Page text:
Whatever business you are operating inside a commercial building, if you aren’t collecting, storing, using, and learning from data, then you are not doing your job. That is the sentiment in today’s intelligent buildings market. Commercial real estate faces this reality as the effective use of data, analytics, and Internet of Things (IoT) becomes a competitive advantage. The use of all these tools can maximize occupancy, amplify tenant satisfaction, and even attract and retain employees.
Intelligent building solutions entered the market as tools to improve specific facility systems—HVAC, lighting, and physical security—and it started with connecting devices. Once the devices were connected, the next step was collecting data and analyzing it to be communicated visually. These intelligent building technologies improved the operations of equipment and demonstrated value through the lens of energy efficiency. What makes IoT unique is the ability to unify and process data at the enterprise level, which has been the vision of the intelligent buildings market. IoT enables more cost-effective data acquisition, aggregation, communication, analysis, and ultimately, performance improvement.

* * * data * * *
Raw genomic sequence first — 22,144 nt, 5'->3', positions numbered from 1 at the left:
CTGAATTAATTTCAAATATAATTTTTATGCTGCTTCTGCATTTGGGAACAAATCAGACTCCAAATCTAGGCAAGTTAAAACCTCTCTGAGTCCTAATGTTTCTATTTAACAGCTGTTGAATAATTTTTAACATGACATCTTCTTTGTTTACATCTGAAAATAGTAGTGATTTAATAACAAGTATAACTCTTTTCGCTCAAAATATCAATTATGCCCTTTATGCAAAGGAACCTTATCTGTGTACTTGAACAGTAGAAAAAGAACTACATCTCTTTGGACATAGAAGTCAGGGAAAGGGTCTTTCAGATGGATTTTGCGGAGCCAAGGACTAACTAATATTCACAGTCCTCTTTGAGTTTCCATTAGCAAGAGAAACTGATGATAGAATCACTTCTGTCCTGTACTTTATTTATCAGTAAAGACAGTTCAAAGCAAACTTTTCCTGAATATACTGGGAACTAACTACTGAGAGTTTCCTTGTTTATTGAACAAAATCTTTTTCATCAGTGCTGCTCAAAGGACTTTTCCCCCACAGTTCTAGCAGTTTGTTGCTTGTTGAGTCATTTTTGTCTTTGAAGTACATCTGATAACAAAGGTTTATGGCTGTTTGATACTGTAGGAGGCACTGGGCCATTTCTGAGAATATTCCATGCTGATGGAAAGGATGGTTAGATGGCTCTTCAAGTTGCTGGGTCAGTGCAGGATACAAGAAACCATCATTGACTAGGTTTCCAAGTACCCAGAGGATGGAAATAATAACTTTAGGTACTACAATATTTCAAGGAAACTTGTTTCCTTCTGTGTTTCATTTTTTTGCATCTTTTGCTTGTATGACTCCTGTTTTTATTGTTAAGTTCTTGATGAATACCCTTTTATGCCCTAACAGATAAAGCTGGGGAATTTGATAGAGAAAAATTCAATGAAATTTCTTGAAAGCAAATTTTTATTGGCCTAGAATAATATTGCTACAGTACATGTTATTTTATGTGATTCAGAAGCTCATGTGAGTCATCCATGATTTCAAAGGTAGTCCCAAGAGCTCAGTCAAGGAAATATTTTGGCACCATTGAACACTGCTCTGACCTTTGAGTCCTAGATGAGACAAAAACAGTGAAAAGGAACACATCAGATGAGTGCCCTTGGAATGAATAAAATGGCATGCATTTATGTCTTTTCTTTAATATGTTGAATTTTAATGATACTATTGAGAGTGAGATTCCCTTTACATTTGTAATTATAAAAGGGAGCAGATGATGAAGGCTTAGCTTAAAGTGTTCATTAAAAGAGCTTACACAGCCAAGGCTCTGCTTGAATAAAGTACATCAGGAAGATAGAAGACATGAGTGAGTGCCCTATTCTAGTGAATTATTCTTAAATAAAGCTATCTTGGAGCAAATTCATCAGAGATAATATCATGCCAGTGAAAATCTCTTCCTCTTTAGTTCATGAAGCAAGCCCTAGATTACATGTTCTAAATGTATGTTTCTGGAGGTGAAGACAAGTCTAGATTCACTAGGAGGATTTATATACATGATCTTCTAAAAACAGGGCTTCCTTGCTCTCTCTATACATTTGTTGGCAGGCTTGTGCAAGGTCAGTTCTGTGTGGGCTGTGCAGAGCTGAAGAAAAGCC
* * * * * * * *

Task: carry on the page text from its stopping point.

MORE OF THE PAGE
Capitalizing on IoT for Fully Occupied, High Value Commercial Real Estate
Journalist Oliver Burkeman wrote in 2009, “Without most of us quite noticing when it happened, the web went from being a strange new curiosity to a background condition of everyday life.” Today, we are entering the next era in which uninterrupted access to data from our mobile phones and wearables to legacy building systems can create a seamless data profile of an enterprise portfolio of facilities to redefine the occupant’s experience, create new productivity for operations and service providers, and create more value for building owners. A holistic, data-driven approach to real estate management is critical as we look into the future of workspaces.
The US Bureau of Labor Statistics estimates that today’s students will have 8-10 jobs by the time they are 38. Furthermore, the agency estimates that by 2020, 50% of the workforce in the United States will consist of freelancers. What this means is that the demand and use of commercial office space will look completely different than it does today. Technology and an IoT approach to facility optimization can help real estate owners differentiate their buildings to win the competition for tenants and even employees.
What is the process to move the real estate industry toward the digital office of the future? How can IoT deliver cost savings, sustainability, and customer satisfaction? Join us on September 12 at 2 p.m. EDT for an Intel-sponsored Navigant Research webinar. We’ll explore how Rudin Management is working with Intel and Prescriptive Data to demonstrate how IoT can optimize the occupant experience in the commercial office.